It was interesting to see how yesterday, one instrument was virtually a laptop in a frame. The boundaries between specialist professions like doctors, vets and dentists, and those like engineers and computer scientists, are getting very porous.
This story in the Daily Mail and other newspapers suggests we are. Here’s the first few sentences.
It was an era of glorious scientific discovery.
And the reason for the Victorians unprecedented success is simple – they were ‘substantially cleverer’ than us.
Researchers compared reaction times – a reliable indicator of general intelligence – since the late 1800s to the present day and found our fleetness of mind is diminishing.
They claim our slowing reflexes suggest we are less smart than our ancestors, with a loss of 1.23 IQ points per decade or 14 IQ points since Victorian times.
As the study was done, by three universities, I won’t argue with their findings.
But it does make you think!
There are now so many factors in our modern life and the way we bring up and educate children, that without decent research we won’t know why. and we can’t go back and do experiments on our Victorian ancestors.
I don’t know, but I’ve read this article about research at Edinburgh University with a great deal of interest.
I am very pale skinned and used to burn easily in the sun, so I kept out of it for long periods of my life. Since being diagnosed as a coeliac, and going gluten-free, strangely, I’ve tended to burn less easily.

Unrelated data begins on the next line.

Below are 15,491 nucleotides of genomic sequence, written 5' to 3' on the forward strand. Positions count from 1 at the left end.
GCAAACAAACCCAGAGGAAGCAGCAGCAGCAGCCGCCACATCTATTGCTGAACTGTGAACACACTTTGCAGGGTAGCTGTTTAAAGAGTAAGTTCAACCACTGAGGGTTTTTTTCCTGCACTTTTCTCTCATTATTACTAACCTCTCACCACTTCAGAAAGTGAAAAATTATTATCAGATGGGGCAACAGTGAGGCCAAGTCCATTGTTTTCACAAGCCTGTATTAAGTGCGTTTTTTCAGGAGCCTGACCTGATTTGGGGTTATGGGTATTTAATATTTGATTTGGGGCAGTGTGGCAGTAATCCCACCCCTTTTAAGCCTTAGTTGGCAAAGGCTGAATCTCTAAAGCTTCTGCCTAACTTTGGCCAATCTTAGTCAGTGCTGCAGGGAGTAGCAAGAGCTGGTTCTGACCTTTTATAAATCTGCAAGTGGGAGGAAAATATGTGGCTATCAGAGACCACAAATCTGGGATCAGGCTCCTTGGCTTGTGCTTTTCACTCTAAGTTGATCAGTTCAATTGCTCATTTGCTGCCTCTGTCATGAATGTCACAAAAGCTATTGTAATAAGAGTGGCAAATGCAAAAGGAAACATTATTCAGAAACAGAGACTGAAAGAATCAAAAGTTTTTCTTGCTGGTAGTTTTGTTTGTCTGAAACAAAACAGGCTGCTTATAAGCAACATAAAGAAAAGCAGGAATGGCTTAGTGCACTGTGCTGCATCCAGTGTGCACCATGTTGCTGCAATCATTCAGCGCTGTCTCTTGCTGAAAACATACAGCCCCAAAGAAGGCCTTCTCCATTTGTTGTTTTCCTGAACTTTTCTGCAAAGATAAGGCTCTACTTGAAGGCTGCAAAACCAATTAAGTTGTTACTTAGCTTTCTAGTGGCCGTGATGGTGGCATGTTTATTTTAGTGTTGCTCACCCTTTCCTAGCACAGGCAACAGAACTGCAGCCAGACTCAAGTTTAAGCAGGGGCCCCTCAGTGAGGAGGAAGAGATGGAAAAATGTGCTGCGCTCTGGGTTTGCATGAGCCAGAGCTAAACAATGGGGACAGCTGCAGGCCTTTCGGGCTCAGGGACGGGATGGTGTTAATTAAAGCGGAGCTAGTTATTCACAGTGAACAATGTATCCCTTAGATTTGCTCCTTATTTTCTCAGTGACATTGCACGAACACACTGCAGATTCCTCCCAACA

I had a very bad winter in 2010-2011 and again this one in 2012-2013. This year our lack of sun in London has been very marked. I’ve just looked atb the pictures, I took on this blog in 2011-2012 and there seems a lot more sun than this past winter. I know, it’s not very scientific.
In the last few years of her life, C and I always went away for a few weeks in January and I felt better. She would also drag me out for a walk on any day that the sun might come out.
Soon, after she died, my GP at the time, thought I might be suffering from SAD, so one of the actions I took, was to wear a thick coat and drive my Lotus with the top down. The extra sun seemed to help!
Let’s hope the sun kicks me back to life!
the web site of the The Institute Of Economics and Peace is fascinating.
Shown here, is a comparison of the various US States. As most would expect, Maine and Vermont are at the top, but to me, there are some surprising states in the bottom ten.
And here is a global terrorism index.
Both reports have very good interactive maps.
I think research like this is invaluable, when it comes to sorting out the world.